In this post, I noted an error in an L.A. Times article about Special Order 40:
The L.A. Times reports:
The Los Angeles Police Department’s landmark Special Order 40, which prohibits officers from inquiring about the immigration status of suspects, has come under an aggressive assault by anti-illegal immigrant activists who argue that it ties the hands of police.
Unfortunately, this is misinformation, as Special Order 40 actually does no such thing. You can read Special Order 40 here. Contrary to today’s Times article, Special Order 40 does not prohibit officers from inquiring about the immigration status of suspects.
Today the paper publishes this non-correction correction:
Police and immigrants: An article in the April 11 California section about a lawsuit against the Los Angeles Police Department stated that the department’s landmark Special Order 40 “prohibits officers from inquiring about the immigration status of suspects.” The 1979 order states that “officers shall not initiate police action with the objective of discovering the alien status of a person.” Although officers have long interpreted the order as a prohibition, LAPD officials said they don’t consider Special Order 40 a blanket ban on inquiring about immigration status.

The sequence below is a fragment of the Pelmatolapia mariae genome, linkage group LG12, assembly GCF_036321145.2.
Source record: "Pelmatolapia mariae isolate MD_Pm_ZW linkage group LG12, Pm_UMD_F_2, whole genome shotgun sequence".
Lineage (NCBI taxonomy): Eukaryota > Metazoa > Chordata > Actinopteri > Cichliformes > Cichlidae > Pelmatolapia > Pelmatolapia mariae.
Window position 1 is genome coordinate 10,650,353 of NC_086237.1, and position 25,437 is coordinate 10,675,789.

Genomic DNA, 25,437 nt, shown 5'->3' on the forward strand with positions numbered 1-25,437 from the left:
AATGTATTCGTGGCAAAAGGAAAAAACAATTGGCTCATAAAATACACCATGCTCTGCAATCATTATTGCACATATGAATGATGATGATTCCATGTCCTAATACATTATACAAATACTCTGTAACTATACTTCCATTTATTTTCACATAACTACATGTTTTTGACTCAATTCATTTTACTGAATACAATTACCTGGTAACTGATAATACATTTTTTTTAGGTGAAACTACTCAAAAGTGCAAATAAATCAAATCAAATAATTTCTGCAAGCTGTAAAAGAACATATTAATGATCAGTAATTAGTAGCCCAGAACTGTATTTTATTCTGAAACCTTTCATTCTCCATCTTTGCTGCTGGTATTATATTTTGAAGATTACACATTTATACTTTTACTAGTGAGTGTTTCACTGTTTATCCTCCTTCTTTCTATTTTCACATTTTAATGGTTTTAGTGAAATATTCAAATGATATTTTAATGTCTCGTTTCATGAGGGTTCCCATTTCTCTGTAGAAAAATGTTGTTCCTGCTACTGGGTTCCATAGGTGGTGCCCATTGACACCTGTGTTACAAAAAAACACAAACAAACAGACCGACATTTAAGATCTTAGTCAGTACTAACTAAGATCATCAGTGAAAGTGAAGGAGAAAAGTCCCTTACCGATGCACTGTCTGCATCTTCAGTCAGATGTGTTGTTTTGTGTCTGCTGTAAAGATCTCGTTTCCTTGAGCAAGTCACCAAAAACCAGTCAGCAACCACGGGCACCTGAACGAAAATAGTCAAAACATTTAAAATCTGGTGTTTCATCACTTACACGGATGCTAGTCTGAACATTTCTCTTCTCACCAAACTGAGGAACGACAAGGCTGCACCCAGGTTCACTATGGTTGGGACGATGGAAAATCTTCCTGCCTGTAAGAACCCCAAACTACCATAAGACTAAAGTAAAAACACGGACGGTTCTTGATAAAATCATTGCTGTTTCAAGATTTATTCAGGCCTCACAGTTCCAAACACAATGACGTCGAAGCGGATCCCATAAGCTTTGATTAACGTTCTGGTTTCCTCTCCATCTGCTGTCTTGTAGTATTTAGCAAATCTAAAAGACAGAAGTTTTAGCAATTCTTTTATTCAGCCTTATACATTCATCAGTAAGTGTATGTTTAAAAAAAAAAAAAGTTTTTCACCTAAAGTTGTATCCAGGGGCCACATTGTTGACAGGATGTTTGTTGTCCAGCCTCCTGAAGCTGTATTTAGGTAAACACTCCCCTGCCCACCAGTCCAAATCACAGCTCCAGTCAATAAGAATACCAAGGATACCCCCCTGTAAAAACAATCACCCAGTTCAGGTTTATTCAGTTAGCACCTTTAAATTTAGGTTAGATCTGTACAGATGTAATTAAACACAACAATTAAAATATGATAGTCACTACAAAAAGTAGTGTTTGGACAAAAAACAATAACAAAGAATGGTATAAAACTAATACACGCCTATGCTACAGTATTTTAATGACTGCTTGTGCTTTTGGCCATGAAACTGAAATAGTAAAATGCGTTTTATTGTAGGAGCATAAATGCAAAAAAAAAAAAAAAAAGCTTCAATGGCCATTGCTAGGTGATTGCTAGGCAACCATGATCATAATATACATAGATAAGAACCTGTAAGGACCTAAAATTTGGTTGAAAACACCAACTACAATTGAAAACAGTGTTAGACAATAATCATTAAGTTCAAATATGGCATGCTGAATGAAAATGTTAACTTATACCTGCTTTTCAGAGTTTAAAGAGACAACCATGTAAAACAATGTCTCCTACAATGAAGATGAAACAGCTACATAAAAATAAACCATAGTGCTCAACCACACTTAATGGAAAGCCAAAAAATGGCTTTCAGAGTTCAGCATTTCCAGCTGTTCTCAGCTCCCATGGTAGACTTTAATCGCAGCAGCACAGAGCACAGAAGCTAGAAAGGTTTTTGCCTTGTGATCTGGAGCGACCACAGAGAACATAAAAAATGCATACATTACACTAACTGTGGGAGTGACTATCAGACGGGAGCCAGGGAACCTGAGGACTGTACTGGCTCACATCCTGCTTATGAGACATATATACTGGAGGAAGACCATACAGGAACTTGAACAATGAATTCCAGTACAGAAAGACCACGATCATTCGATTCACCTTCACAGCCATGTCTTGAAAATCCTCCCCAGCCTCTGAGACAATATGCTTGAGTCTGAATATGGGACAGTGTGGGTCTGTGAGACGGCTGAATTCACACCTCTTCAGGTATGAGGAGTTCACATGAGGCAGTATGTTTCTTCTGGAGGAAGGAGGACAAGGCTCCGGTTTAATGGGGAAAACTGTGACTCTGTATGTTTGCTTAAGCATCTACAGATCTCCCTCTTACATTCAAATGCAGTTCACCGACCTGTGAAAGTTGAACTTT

That’s weaselly. The paper made a claim about what Special Order 40 actually says. That claim was wrong. Period. The paper should have the guts to admit it. Words mean things, and Special Order 40 simply doesn’t say what the paper claimed it did.
I recently suggested how the correction should have been worded:
An April 11 article stated that the Los Angeles Police Department’s landmark Special Order 40 prohibits officers from inquiring about the immigration status of suspects. It does not.
That’s the clear admission of error that the paper should have made — but did not.
And, looking at the bigger picture, there is an interesting story lurking under the surface, which I mentioned to the Readers’ Representative: why do officers interpret Special Order 40 as a prohibition against asking suspects about their immigration status, when the order itself actually contains no such prohibition?
Sadly, the paper shows no sign of interest in this critical issue — which, as I have explained, could be an important factor in helping Los Angeles deport illegal alien criminals. There are about 34,000 alien criminals a year that we should be deporting, but aren’t. Does the L.A. Times not consider this a big enough story to cover?